Stephanie Solanki, 10/24/12

Today in Seminar, we looked at different types of books and music. I thought it was interesting that the times influenced the arts, and the arts influenced the times. This is zeitgeist, an idea we have discussed in class many times. The nineteenth century was when the romantic art period took place. Books like Jane Eyre and Wuthering Heights were written in which the ethos is very romantic. In 1848, many revolutions took place because there was a sense of nationality. Afterwards, the rise of the middle class let the people enjoy the arts more. People were also trying to find their purpose as individuals. People wanted to find their place in the nature, or in the world. This was an age where people examined the dark side of human nature; some of the most famous books that came out of this period are Dr. Jekyll and Mr. Hyde and Frankenstein. The romantic era was the very beginning of the study of psychology. In the 1880s, the Civil War had already occurred in the US. The economy has shifted from the farmland to the cities. The gentle and graceful southern class structure has now gone away. The industrial labor in America rises up and there is glory in that. The people now feel like they are downtrodden. This was a shift towards realism.

Walt Whitman falls in between realism and romanticism. For example, in “Crossing Brooklyn Ferry,” he talks about a very real place, the Brooklyn Bridge, but he talks about it very deeply and romantically. He talks about the commonality of humanity throughout the ages. He ennobles the experience of riding the ferry. Whitman elevates the new industrial experiences of the society and economy in America. He shows an idealized America; “by the sweat of their brows, the average American is raising up his country.” The ideas of Abraham Lincoln are embodied in words by Walt Whitman.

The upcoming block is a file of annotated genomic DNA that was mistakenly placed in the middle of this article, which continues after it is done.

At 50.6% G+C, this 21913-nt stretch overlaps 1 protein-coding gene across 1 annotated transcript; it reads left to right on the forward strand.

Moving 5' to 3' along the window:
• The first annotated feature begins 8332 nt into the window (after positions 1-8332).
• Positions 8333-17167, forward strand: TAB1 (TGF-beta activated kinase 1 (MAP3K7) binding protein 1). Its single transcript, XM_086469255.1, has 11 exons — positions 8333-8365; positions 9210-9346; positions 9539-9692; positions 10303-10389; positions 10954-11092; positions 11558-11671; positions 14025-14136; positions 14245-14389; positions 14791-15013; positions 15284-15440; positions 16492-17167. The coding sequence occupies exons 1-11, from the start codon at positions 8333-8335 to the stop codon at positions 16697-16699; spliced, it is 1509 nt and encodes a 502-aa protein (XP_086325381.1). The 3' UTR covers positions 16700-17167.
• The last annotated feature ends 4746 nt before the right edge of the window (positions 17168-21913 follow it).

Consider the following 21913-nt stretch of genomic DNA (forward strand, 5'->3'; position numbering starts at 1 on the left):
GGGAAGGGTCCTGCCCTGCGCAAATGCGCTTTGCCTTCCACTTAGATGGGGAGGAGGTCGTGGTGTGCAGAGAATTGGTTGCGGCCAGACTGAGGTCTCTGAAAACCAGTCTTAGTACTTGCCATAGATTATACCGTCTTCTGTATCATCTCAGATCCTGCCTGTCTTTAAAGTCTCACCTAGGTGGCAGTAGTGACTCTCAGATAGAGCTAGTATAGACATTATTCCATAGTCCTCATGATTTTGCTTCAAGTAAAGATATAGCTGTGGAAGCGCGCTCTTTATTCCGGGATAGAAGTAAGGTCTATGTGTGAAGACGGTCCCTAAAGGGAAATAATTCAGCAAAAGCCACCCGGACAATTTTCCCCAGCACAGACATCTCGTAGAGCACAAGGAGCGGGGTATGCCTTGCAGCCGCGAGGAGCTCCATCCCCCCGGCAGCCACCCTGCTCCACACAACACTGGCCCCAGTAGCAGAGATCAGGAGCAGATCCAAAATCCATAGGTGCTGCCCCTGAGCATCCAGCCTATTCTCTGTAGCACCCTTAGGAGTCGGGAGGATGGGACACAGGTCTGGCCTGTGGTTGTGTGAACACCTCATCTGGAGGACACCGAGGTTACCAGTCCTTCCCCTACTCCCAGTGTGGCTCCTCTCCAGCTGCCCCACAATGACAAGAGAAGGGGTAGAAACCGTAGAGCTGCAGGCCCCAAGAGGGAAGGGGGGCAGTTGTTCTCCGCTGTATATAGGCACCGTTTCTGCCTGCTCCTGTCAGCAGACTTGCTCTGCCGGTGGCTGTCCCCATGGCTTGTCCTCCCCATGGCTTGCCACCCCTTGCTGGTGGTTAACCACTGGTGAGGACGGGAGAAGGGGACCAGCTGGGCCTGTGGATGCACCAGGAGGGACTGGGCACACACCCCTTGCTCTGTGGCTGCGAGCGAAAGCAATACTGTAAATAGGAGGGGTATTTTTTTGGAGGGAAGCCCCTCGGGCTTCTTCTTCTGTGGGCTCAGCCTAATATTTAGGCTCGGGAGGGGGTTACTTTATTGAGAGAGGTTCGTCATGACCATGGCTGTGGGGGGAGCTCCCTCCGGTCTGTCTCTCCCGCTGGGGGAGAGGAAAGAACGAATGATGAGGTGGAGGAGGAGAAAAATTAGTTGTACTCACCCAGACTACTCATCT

In “Crossing Brooklyn Ferry,” Whitman creates a double landscape. This is so interesting to me because I never thought that this poem could create a picture of something as if it was on a stage. I only thought that a work that was meant to be performed on stage could be create an image like that.

I thought that the rocking pattern was very interesting. This pattern was created by the repetition of certain words in the poem. This makes a comforting feeling. Repetitiveness in any art form is very soothing. When we were listening to the song “Hard Rains Are A-Falling” by Bob Dylan, I looked up the guitar chords. It was the same three chords, D, A, and G, over and over again. These simple and straight-forward chords contrast the depth of the song. I thought this was so interesting, and I can’t wait to study more about how times have affected the arts.


2 thoughts on “Stephanie Solanki, 10/24/12

  1. Swathi: Good for you for looking up the guitar chords for Dylan’s “A Hard Rain’s A-Gonna Fall” and noting their simplicity. We’ve talked in class before about how, if one element of an artwork (or a piece of music) is foregrounded — in this case, the magnificent poetry of the lyrics — then the other elements — here, the melody and the chords — will tend to be simple or minimal.

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